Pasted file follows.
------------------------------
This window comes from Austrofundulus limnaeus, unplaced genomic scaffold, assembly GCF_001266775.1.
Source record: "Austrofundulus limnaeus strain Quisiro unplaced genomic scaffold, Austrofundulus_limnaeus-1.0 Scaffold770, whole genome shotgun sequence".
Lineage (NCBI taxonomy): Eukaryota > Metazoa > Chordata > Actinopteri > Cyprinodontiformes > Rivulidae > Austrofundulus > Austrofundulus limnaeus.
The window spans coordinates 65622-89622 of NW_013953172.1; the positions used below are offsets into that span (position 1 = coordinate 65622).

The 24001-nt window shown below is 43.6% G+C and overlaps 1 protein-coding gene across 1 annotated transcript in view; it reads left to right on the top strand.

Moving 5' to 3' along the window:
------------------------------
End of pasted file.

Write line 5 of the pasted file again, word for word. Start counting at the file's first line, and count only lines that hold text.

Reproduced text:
The 24001-nt window shown below is 43.6% G+C and overlaps 1 protein-coding gene across 1 annotated transcript in view; it reads left to right on the top strand.